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Are long-format 'digital first' ads the way forward?

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Are long-format 'digital first' ads the way forward?

Remember the Google “Indo-Pak reunion” ad, or the ICICI “Bande acche hain” ad? These long-format ads went viral on social networking sites as soon as they were posted online. They struck a chord, and got embedded in our minds. As we progress through the "Digital First" age, India is witnessing a host of long-format ads, which would have otherwise not made the cut on television. These ads are finding audience in every corner of the world.

Shrinking attention spans are shrinking media segments too. And rather than having the brand talk about itself for a minute-and-a-half, advertisers have learned that hard sell can't be a component of something you watch for a long time.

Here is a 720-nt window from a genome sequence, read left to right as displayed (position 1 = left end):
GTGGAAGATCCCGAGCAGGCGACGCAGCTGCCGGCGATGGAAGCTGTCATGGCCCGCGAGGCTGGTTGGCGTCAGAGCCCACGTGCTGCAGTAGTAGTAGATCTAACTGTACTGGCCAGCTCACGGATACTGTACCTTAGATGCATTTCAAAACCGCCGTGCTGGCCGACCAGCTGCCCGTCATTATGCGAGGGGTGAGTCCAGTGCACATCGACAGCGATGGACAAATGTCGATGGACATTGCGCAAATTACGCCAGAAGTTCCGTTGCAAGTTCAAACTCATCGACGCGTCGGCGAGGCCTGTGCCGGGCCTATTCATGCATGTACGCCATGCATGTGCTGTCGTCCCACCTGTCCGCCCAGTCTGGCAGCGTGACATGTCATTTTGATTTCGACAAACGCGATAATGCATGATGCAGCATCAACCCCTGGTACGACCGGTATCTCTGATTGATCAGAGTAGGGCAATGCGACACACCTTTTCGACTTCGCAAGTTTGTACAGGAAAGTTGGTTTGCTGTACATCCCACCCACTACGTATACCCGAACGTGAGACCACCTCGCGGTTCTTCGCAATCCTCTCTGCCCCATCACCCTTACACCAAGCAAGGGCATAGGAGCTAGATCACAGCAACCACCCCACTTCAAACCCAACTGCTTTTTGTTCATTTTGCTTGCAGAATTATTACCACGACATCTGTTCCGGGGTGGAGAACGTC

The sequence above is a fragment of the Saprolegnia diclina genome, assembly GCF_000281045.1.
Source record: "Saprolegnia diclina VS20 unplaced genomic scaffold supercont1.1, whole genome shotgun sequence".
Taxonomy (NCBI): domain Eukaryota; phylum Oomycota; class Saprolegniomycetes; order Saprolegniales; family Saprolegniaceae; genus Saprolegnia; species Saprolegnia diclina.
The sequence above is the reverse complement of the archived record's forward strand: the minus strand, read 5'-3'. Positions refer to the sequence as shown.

At a time when marketers' ad budgets are shrinking and agencies are expected to work more for less, the cost proposition of digital-first long-format ads are becoming more favourable.

“Today our audience is spread across mediums, be it television, radio or online. In the age and era that we are, missing out on a chunk of audience sitting on digital platforms is not affordable. More than mere reach, the medium’s nature of two-way communication presents a great opportunity to enter into a conversation with consumers too. Hence you will see brands opting for a mix of media that will definitely include the digital platform,” said Vikram Mehra, Chief Commercial Officer at Tata Sky.